If you’re inconsistent with logging your food, create a system where you track all your food for the day at breakfast, or the night before.

If it’s junk food that always ends up being your downfall, you could put systems in place such as not keeping tempting snacks in the house. Or if that isn’t an option (because y’know, kids must eat junk) then have a system in place that states that you can eat what you want, but only out of plates/bowls, or at certain meal times. Only go shopping when you’re not hungry is another good one.

If you have to go to the gym after work, pack your bag and leave it in the car the night before. Don’t go home and give yourself the opportunity to flake out.

Even things like switching your phone off 1-2 hours before going to bed can have a profound impact on your gym consistency. If your best time to go to the gym is first thing in the morning, but every time you wake up you hit snooze because you sleep terribly. Then this habit might go a long way to helping that. You’ll make it easier to wake up and hit the gym.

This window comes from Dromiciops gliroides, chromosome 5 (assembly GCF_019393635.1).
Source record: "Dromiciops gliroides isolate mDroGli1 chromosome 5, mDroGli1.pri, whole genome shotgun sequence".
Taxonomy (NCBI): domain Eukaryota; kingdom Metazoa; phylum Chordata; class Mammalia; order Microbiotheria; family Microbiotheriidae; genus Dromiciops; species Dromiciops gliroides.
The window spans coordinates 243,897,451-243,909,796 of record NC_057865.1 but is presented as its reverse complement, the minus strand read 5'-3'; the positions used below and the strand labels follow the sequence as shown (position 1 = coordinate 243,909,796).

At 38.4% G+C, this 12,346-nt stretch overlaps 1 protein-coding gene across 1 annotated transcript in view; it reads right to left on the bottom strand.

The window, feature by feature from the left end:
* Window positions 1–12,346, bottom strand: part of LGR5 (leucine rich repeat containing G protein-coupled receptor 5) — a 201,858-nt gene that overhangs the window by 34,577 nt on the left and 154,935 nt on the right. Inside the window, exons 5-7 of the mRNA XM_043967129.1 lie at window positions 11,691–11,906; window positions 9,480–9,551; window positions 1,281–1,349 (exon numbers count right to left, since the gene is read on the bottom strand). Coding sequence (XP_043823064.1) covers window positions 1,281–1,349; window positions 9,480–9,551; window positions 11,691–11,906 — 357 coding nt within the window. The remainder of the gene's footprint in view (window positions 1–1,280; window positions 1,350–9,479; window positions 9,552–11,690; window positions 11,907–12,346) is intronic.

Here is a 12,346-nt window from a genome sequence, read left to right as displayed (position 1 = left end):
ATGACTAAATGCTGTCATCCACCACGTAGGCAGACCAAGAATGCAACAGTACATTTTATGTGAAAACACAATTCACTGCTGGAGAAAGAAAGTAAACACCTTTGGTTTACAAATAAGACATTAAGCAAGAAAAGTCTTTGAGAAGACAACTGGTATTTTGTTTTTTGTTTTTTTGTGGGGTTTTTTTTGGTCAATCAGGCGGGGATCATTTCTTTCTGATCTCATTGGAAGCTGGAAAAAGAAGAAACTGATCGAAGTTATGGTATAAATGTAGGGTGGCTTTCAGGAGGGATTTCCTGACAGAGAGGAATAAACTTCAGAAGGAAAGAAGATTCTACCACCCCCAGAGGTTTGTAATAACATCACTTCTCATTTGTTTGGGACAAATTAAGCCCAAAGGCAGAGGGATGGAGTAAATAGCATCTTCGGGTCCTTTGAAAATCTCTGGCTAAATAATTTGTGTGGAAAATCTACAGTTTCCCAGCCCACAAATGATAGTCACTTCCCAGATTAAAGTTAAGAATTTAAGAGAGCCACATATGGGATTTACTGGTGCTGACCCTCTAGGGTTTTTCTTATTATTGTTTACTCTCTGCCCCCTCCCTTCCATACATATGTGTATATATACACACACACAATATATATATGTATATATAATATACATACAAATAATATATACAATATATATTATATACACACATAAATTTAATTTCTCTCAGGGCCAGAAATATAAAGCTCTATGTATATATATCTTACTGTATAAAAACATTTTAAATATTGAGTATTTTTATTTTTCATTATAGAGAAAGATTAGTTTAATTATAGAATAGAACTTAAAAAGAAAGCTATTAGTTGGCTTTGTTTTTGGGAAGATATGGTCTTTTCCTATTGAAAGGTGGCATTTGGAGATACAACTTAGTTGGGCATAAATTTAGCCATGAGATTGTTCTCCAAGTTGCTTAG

One system you definitely put in place is time for a weekly review. You should give yourself time to assess how you did over the previous week, see where you’re on track and where you can improve. Then look ahead and prepare for the upcoming week, setting things up to give yourself the best chance of success.

Those in Rugby Muscle Elite will do this already with their weekly check-in, of course they have the added benefit of a coach looking over and helping them with their assessment and guidance.

Looking at both ends of the spectrum and timeline is your route to absolute success. As important as it is to find your identity with your North Star, creating systems to shape your environment is just as crucial.

Wrap Up

Look, you’ve read everything up until this point because you want to be better. In order to do that you’re going to have to create meaningful change. Relying on willpower, discipline and motivation isn’t going to get the job done. “Hustle” will only get you so far. Creating meaningful change is absolutely possible, and probably inevitable, if you follow the directions given above.

For those of you in the Rugby Muscle Academy, you can access a download to walk you through this framework HERE. Feel free to send me any and all goals you come up with in the members area and we’ll work on attacking them together.

If you’re not a part of the Academy you can sign up via Team Rugby Muscle here or you can follow this article to set up your own goals/systems and genuinely change your life!